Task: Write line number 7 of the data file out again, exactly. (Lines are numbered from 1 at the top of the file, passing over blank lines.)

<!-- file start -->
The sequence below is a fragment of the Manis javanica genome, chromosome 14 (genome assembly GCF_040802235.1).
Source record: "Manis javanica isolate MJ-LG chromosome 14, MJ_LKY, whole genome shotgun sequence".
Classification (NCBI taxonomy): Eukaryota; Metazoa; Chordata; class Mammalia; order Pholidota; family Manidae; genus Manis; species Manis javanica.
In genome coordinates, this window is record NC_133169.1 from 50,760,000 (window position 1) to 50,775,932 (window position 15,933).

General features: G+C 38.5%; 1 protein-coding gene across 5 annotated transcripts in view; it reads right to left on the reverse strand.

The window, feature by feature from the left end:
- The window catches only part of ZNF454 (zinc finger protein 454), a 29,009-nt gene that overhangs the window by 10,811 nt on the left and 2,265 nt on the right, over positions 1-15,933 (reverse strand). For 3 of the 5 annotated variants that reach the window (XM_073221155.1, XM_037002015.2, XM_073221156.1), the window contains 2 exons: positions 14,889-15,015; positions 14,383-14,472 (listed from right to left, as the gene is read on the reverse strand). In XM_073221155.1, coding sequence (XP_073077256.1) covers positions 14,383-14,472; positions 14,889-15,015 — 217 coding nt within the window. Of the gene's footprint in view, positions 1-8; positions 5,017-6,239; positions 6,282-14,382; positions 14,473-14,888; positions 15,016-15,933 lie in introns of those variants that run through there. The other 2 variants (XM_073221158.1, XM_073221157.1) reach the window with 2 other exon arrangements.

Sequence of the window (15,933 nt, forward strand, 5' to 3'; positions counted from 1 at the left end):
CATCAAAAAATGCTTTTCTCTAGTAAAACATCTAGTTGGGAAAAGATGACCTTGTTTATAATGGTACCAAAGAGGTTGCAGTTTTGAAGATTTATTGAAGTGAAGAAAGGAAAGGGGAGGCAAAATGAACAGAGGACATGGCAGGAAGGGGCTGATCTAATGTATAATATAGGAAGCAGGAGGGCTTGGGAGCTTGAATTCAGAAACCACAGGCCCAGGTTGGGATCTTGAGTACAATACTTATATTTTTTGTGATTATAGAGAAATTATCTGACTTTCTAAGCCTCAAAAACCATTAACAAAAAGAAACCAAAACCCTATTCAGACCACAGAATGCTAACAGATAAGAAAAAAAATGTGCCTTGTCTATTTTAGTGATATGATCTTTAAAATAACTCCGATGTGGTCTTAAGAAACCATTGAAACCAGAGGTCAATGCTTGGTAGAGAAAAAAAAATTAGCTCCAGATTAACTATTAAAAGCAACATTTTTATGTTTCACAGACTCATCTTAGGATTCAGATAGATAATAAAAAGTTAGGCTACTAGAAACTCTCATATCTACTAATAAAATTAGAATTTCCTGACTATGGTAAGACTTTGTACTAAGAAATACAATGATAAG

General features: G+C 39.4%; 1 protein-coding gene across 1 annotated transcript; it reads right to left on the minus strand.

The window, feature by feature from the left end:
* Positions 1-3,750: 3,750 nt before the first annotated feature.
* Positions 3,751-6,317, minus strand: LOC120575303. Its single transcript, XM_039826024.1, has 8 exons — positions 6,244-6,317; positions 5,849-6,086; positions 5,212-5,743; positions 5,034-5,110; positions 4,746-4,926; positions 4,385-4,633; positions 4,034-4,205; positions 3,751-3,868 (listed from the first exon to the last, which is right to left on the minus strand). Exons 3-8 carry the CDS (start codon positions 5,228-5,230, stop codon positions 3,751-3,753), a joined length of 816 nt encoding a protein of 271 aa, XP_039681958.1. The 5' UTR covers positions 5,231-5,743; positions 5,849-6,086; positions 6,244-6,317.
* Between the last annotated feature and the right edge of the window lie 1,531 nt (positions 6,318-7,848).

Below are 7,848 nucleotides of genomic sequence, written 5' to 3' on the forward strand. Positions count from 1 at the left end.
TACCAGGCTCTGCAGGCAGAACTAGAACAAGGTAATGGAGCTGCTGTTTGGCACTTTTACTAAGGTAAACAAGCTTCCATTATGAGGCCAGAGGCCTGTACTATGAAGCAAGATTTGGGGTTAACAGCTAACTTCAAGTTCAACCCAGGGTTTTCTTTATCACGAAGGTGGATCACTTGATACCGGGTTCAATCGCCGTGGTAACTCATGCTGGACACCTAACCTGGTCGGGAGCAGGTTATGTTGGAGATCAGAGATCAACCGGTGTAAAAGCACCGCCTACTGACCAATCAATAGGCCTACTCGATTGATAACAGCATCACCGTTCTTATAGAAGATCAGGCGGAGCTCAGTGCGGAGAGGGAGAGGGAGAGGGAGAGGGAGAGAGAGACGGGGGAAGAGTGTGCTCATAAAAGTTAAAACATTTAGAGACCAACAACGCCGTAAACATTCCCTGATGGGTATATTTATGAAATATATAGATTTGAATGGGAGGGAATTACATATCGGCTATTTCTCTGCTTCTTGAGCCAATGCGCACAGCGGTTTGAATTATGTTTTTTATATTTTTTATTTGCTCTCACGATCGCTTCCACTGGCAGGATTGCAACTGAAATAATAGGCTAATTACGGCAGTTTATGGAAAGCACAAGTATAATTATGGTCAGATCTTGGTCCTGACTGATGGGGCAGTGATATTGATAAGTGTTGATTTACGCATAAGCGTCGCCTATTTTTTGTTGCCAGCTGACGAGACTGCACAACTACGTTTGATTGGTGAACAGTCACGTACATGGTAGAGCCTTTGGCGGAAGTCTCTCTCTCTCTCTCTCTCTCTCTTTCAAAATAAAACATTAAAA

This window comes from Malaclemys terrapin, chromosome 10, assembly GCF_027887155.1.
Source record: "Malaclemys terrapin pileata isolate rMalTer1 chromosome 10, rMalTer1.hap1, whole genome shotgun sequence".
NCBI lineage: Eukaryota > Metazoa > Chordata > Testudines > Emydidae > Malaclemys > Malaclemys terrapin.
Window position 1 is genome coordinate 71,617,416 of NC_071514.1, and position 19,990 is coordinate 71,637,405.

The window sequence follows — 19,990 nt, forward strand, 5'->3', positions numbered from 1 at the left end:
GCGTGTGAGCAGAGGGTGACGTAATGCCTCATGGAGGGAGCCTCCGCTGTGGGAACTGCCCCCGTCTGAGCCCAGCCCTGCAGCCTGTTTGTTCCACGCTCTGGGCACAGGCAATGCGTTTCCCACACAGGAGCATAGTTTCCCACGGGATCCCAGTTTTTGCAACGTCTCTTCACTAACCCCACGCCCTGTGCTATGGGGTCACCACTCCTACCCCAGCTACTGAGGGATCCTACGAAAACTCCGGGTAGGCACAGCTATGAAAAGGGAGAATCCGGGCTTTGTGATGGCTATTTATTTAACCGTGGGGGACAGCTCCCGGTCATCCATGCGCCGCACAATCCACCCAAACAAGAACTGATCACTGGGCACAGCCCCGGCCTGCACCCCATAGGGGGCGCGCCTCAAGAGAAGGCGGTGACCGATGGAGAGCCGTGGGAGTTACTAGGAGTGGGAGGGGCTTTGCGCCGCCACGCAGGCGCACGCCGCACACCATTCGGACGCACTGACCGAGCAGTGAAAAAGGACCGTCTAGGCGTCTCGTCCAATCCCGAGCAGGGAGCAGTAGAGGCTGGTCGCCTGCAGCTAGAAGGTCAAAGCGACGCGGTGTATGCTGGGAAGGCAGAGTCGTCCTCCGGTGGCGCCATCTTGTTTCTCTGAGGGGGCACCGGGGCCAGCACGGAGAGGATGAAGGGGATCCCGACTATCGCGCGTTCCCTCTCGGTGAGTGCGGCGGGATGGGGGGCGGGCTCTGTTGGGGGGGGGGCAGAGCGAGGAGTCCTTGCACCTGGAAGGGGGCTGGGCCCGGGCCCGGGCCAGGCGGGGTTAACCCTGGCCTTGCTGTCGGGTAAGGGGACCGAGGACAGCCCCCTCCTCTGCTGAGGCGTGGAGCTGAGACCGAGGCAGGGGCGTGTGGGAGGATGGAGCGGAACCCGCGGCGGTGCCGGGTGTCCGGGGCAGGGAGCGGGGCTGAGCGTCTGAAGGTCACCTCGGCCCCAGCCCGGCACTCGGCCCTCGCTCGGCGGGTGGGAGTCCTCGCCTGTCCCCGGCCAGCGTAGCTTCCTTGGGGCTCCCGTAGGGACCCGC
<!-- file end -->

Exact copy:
- The window catches only part of ZNF454 (zinc finger protein 454), a 29,009-nt gene that overhangs the window by 10,811 nt on the left and 2,265 nt on the right, over positions 1-15,933 (reverse strand). For 3 of the 5 annotated variants that reach the window (XM_073221155.1, XM_037002015.2, XM_073221156.1), the window contains 2 exons: positions 14,889-15,015; positions 14,383-14,472 (listed from right to left, as the gene is read on the reverse strand). In XM_073221155.1, coding sequence (XP_073077256.1) covers positions 14,383-14,472; positions 14,889-15,015 — 217 coding nt within the window. Of the gene's footprint in view, positions 1-8; positions 5,017-6,239; positions 6,282-14,382; positions 14,473-14,888; positions 15,016-15,933 lie in introns of those variants that run through there. The other 2 variants (XM_073221158.1, XM_073221157.1) reach the window with 2 other exon arrangements.